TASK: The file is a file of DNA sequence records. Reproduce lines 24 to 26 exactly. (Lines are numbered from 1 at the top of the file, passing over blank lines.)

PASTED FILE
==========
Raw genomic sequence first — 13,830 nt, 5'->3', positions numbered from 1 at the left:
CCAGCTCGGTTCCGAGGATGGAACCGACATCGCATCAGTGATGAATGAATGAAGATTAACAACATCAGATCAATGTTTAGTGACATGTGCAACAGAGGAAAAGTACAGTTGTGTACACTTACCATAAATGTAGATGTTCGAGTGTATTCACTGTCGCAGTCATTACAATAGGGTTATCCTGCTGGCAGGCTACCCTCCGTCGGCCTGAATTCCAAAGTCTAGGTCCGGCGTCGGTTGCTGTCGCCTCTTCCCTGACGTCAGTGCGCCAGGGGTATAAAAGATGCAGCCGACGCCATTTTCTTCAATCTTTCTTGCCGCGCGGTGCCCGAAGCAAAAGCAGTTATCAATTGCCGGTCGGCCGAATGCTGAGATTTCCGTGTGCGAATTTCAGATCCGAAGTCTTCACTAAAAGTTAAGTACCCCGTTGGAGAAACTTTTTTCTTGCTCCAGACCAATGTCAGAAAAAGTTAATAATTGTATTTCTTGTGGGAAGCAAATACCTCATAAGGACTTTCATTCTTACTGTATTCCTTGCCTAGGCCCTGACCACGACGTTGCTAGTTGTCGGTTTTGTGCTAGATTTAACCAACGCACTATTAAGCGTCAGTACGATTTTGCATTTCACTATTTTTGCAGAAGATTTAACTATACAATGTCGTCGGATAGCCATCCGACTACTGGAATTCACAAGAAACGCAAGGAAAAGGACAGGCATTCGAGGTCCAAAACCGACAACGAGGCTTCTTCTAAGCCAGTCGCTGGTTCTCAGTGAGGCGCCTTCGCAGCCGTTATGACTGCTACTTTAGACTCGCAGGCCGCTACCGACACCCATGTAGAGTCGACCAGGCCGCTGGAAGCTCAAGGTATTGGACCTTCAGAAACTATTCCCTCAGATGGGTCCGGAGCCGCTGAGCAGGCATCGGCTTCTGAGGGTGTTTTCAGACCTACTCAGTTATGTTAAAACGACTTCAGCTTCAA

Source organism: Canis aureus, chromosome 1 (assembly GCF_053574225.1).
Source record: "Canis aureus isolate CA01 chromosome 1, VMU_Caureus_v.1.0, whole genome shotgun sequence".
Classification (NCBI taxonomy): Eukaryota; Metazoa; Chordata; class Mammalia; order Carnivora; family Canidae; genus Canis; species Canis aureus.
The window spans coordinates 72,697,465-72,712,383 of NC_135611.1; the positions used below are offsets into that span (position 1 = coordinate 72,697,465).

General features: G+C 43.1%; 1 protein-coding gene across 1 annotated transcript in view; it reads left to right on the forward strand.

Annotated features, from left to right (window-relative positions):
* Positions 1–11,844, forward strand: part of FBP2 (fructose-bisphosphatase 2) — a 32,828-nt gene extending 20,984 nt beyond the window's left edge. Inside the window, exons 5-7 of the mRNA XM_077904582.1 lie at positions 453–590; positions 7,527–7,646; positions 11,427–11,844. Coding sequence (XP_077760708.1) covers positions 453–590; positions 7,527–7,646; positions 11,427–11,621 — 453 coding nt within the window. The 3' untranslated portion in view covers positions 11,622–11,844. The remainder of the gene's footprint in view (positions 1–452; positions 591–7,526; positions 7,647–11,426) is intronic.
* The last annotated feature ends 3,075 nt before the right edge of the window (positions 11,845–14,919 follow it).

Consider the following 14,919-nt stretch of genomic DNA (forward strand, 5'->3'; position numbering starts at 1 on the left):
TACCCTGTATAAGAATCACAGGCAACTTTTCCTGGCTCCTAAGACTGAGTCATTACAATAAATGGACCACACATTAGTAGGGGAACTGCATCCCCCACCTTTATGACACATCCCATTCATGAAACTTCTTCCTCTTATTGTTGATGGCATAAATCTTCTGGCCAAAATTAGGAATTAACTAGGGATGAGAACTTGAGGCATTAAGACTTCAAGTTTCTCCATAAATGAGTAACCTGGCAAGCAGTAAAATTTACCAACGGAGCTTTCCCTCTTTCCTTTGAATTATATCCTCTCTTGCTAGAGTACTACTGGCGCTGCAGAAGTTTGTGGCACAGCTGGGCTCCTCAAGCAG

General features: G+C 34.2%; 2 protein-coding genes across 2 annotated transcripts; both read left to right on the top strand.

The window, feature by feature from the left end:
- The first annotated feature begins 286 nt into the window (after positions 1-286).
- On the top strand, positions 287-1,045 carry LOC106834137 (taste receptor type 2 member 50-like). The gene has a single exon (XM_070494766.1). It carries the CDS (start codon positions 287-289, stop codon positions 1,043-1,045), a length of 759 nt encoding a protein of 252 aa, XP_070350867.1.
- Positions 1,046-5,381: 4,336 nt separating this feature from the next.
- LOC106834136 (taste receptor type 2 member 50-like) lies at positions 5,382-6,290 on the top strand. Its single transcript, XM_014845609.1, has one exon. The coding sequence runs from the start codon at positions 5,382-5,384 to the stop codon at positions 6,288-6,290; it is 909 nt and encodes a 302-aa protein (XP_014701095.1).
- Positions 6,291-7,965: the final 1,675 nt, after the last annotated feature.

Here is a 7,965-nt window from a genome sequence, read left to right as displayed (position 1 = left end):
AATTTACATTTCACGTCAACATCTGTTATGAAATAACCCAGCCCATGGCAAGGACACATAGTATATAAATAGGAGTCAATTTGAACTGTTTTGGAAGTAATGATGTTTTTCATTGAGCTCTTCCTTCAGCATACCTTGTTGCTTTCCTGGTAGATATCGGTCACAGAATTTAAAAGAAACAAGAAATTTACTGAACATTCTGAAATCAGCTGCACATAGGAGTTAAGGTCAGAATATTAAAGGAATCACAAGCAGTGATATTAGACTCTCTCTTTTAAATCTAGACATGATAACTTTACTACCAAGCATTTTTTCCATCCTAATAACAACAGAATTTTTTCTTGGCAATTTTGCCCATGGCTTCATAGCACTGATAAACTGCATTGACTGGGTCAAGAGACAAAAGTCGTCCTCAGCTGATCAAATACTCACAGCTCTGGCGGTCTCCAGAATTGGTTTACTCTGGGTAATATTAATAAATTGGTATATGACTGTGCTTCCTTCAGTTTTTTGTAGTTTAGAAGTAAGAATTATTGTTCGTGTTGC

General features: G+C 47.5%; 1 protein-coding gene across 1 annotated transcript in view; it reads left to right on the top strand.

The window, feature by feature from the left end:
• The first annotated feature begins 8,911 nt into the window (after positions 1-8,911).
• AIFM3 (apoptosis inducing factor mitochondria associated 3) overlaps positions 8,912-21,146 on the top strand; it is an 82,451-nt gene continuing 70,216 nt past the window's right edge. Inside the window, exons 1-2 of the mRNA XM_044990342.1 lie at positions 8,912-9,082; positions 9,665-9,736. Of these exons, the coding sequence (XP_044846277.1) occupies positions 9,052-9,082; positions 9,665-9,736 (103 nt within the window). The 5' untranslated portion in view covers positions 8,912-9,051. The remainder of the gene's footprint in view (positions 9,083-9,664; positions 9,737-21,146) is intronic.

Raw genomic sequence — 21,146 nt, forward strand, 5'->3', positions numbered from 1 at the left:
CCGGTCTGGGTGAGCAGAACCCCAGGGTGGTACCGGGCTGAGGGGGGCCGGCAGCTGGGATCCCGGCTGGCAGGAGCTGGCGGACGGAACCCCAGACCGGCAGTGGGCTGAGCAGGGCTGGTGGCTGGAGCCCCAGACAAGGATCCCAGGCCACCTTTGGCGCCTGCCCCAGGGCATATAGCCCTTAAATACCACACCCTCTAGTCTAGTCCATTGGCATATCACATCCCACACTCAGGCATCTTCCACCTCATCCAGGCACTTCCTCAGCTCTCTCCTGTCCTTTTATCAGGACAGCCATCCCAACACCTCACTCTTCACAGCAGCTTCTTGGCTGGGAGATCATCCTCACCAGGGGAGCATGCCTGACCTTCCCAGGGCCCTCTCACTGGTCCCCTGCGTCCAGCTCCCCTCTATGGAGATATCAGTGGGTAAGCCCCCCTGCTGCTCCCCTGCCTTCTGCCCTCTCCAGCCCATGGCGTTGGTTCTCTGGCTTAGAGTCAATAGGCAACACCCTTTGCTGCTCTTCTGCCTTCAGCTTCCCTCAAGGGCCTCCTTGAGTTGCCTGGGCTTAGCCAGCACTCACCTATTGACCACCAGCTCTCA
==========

• The first annotated feature begins 8,911 nt into the window (after positions 1-8,911).
• AIFM3 (apoptosis inducing factor mitochondria associated 3) overlaps positions 8,912-21,146 on the top strand; it is an 82,451-nt gene continuing 70,216 nt past the window's right edge. Inside the window, exons 1-2 of the mRNA XM_044990342.1 lie at positions 8,912-9,082; positions 9,665-9,736. Of these exons, the coding sequence (XP_044846277.1) occupies positions 9,052-9,082; positions 9,665-9,736 (103 nt within the window). The 5' untranslated portion in view covers positions 8,912-9,051. The remainder of the gene's footprint in view (positions 9,083-9,664; positions 9,737-21,146) is intronic.

Raw genomic sequence — 21,146 nt, forward strand, 5'->3', positions numbered from 1 at the left: